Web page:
gDNA and RNA extraction, cDNA synthesis, PCR, and direct sequencing. gDNA and total RNA were prepared from cells using QIAamp DNA Blood kit and RNeasy kit (Qiagen), respectively. cDNA was synthesized with First-Strand cDNA Synthesis kit (Amersham Biosciences). PCR amplification was done using GeneAmp 9700 (Applied Biosystems) and Platinum Taq (Invitrogen). PCR primers to amplify cDNA were designed so that forward and reverse primers were located at distinct exons. Automated direct sequencing of PCR products for the K-ras and p53 genes was carried out by the Johns Hopkins DNA Analysis Facility. Primer sequences for PCR and direct sequencing are available on request.
Immunoblotting and F-actin staining. Whole-cell protein extracts prepared in Laemmli sample buffer were resolved by SDS-PAGE using NuPage gels (Invitrogen), transferred to Invitrolon polyvinylidene difluoride membranes (Invitrogen), and probed with primary and horseradish peroxidase–conjugated secondary antibodies. The primary antibodies used in this study are anti–c-K-Ras (Ab-1) mouse antibody (OP24; Calbiochem), anti-p44/p42 mitogen-activated protein kinase (MAPK) rabbit antibody (Cell Signaling Technology), anti–phospho-p44/p42 MAPK (Thr202/Tyr204) mouse antibody (Cell Signaling Technology), anti-AKT rabbit antibody (Cell Signaling Technology), anti–phospho-AKT (Ser473) rabbit antibody (Cell Signaling Technology), anti-p53 (DO-1) mouse antibody (Santa Cruz Biotechnology), anti-p21WAF1 (Ab-1) mouse antibody (EA10; Oncogene), and anti–glyceraldehyde-3-phosphate dehydrogenase (GAPDH) mouse antibody (6C5; Abcam). Densitometric analysis was done with Quantity One version 4.6.1 (Bio-Rad). For F-actin staining, monolayer cultures of MCF-10A and hTERT-IMEC derivatives were processed with Alexa Fluor 488 phalloidin (Invitrogen) as per manufacturer's instruction.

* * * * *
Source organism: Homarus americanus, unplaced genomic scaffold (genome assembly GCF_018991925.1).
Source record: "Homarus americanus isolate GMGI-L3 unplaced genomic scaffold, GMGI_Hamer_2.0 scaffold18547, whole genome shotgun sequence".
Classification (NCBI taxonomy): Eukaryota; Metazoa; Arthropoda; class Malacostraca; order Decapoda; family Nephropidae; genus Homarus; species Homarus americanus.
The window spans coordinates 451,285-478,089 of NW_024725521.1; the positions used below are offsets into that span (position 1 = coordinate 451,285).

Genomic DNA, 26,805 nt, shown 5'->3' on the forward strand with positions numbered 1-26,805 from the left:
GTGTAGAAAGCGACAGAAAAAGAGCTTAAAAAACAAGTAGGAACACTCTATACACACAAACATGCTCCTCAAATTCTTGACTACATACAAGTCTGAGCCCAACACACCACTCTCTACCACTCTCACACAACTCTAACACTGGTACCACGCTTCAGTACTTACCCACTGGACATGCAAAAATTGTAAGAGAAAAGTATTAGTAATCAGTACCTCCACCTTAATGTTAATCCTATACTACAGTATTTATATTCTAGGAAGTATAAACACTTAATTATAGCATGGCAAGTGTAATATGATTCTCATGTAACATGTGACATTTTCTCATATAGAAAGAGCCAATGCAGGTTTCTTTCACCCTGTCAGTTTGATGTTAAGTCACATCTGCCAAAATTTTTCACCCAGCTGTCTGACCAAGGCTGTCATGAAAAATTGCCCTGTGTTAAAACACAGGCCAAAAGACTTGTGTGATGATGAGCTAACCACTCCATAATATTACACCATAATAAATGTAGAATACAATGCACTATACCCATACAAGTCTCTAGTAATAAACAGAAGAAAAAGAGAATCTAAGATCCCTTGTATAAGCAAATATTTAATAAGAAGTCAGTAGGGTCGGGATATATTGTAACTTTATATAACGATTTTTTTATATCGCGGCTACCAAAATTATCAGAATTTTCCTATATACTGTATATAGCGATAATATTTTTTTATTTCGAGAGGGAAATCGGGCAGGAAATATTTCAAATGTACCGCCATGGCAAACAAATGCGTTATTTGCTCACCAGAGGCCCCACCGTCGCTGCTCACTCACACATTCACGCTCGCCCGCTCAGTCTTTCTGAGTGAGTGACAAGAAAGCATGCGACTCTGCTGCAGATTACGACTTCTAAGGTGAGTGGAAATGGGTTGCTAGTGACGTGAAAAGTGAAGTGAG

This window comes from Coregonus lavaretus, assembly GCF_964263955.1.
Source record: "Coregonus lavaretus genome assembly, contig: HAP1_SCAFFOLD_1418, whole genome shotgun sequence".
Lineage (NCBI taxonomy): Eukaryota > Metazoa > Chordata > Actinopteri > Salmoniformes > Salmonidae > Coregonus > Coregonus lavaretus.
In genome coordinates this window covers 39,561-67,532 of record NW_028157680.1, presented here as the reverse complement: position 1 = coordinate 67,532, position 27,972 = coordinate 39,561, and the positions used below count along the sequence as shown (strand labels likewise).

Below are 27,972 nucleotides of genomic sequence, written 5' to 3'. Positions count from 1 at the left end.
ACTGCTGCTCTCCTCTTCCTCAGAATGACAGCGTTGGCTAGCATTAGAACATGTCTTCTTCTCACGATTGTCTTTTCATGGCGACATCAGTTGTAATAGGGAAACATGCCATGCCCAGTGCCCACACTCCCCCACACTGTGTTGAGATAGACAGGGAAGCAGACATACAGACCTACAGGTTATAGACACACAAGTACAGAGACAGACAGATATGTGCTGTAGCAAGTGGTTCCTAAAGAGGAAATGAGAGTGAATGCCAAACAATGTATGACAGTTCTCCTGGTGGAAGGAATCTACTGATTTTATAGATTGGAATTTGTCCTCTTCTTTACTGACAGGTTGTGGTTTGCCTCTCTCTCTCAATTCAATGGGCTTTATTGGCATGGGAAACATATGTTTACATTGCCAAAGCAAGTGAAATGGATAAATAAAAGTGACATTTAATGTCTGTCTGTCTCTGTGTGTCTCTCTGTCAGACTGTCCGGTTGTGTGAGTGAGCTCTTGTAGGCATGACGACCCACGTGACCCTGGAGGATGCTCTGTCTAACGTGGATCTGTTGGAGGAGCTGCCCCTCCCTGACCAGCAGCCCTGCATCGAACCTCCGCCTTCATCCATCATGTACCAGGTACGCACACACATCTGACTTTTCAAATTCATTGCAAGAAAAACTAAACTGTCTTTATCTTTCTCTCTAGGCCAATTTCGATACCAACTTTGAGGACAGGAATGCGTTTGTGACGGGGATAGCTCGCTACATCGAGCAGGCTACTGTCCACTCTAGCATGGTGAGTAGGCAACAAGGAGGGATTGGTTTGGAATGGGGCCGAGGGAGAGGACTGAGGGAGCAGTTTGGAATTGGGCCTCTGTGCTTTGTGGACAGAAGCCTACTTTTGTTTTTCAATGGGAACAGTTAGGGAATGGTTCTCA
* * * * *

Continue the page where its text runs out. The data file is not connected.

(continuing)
Colony formation assay in semisolid medium and acinar morphogenesis assay. For colony formation assays, 3 × 104 exponentially growing cells were cast in 3 mL of top layer medium composed of supplemented DMEM/F12 and 0.4% UltraPure agarose (Invitrogen) and poured on top of a 2 mL bottom layer containing 0.6% agarose in six-well tissue culture plates. Supplemented DMEM/F12 was added to the wells once a week. After 3 weeks of incubation, the colonies were stained with iodonitrotetrazolium chloride (Sigma-Aldrich) and photographed the next day. Two independent experiments were done in triplicate. Morphogenesis assays were carried out as described previously ( 29), except that EGF was supplemented to the medium at a final concentration of 20 ng/mL for MCF-10A and 10 ng/mL for hTERT-IMEC. Photographs were taken under phase-contrast microscopy after 2 weeks of incubation.
Xenograft growth assay. Female athymic nude mice, obtained at 4 to 6 weeks of age (Harlan), were injected s.c. in the flanks with 100 μL suspension of 5 × 106 cells. A 1:1 mixture of HBSS and Matrigel (BD Biosciences) were used to suspend the cells for each cell line. Injection sites were examined for tumors weekly for 10 weeks. The NIH Guide for the Care and Use of Laboratory Animals were followed in all experiments.
Quantitative real-time reverse transcription-PCR analysis for K-ras. Real-time PCR was done with MyiQ (Bio-Rad) using cDNA as templates. Reactions were done in triplicate and repeated twice. A standard curve was generated for each session using serially diluted samples, and gene expression in each sample was determined in reference to the standard curve. K-ras gene expression in each sample was normalized to GAPDH. Oligonucleotide primers used for real-time PCR are shown in Supplementary Table S1.